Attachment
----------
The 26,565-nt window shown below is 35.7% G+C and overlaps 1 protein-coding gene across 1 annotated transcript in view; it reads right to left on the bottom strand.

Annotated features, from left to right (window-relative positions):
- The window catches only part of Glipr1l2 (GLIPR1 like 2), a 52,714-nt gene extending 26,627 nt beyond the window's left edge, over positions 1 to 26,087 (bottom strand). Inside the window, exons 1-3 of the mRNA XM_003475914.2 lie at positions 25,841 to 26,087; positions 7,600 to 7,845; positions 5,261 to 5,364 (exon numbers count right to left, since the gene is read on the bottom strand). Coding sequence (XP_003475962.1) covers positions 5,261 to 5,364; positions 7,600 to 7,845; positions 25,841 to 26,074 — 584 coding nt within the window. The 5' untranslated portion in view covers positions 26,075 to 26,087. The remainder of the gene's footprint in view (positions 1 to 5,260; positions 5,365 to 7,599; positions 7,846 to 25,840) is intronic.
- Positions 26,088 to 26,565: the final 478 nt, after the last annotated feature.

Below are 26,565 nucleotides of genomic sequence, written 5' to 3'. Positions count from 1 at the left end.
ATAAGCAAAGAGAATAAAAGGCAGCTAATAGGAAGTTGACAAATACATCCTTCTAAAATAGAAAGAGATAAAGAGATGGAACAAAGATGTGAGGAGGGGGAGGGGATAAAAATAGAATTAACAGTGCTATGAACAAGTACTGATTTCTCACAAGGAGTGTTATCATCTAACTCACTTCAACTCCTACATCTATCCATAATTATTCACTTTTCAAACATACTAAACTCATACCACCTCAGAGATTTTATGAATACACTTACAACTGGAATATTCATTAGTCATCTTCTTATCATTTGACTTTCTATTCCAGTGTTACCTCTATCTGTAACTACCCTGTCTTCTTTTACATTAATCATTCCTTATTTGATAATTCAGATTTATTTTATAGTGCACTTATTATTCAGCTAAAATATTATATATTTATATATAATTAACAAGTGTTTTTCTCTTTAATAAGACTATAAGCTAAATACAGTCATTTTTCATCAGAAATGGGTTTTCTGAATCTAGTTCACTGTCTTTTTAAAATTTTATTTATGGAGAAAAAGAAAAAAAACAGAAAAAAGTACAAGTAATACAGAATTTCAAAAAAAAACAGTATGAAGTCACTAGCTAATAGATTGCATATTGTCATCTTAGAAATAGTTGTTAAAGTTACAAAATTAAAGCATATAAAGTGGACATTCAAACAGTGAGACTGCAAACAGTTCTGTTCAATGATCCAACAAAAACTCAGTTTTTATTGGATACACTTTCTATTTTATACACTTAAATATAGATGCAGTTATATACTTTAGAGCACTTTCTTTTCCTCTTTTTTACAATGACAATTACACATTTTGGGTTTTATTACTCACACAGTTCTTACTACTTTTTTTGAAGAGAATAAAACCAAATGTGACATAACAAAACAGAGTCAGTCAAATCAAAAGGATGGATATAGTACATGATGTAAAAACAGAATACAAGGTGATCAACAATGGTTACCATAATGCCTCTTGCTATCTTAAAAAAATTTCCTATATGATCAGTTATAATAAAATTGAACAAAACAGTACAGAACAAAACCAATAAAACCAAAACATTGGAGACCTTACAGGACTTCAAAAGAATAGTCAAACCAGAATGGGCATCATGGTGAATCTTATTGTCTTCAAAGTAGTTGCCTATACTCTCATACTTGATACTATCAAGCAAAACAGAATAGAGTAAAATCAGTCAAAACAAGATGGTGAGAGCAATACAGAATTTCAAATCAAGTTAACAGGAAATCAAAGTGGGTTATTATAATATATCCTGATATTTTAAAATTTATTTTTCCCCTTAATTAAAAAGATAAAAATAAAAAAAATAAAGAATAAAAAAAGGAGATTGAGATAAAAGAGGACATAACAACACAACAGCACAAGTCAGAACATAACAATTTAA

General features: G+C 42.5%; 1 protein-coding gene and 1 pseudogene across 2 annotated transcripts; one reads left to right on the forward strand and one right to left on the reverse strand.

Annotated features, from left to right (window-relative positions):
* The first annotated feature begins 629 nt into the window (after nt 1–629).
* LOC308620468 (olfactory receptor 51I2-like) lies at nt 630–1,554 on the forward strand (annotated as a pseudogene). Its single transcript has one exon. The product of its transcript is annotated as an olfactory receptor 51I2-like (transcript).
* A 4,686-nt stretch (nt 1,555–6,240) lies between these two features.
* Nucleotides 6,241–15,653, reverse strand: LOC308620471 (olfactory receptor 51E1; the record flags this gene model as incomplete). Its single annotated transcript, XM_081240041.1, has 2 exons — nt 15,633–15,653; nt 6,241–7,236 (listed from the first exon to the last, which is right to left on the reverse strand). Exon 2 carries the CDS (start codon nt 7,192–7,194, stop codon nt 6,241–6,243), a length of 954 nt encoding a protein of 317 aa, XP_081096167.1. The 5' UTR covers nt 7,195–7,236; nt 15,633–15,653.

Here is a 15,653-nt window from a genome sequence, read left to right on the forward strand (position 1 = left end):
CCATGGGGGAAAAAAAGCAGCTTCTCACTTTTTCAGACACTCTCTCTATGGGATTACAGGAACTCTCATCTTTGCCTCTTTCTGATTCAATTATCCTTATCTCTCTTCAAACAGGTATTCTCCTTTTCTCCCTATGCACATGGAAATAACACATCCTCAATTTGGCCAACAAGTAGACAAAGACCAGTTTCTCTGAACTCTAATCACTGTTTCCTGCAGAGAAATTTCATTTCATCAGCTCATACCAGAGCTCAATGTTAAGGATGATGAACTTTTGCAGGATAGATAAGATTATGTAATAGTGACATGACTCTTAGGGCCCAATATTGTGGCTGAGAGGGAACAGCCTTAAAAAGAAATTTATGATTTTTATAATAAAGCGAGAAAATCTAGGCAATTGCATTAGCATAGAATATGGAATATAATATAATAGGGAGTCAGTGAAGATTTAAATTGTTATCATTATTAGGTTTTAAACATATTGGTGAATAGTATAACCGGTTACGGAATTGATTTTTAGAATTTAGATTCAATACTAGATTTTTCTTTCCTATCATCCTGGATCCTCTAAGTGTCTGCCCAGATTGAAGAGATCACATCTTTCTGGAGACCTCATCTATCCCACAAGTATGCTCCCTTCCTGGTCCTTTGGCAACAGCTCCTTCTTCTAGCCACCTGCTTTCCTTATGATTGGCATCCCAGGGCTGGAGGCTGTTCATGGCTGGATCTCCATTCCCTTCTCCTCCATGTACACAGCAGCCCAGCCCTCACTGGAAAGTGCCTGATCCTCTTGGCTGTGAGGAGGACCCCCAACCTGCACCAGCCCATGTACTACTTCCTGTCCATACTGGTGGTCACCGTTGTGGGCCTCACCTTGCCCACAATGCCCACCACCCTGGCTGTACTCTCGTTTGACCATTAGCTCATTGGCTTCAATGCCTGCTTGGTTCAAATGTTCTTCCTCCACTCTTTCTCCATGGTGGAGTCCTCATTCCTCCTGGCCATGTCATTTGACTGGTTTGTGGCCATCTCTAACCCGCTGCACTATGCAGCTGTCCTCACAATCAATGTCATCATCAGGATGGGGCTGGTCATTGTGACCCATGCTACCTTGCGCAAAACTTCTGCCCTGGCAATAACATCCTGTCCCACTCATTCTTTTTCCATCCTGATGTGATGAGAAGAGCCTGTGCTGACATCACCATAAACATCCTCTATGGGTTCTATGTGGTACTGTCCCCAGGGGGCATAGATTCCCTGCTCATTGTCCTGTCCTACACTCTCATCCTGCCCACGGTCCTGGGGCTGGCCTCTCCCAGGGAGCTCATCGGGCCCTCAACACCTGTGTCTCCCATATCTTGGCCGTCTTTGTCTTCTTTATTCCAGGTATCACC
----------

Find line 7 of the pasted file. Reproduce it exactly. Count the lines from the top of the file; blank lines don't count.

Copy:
General features: G+C 42.5%; 1 protein-coding gene and 1 pseudogene across 2 annotated transcripts; one reads left to right on the forward strand and one right to left on the reverse strand.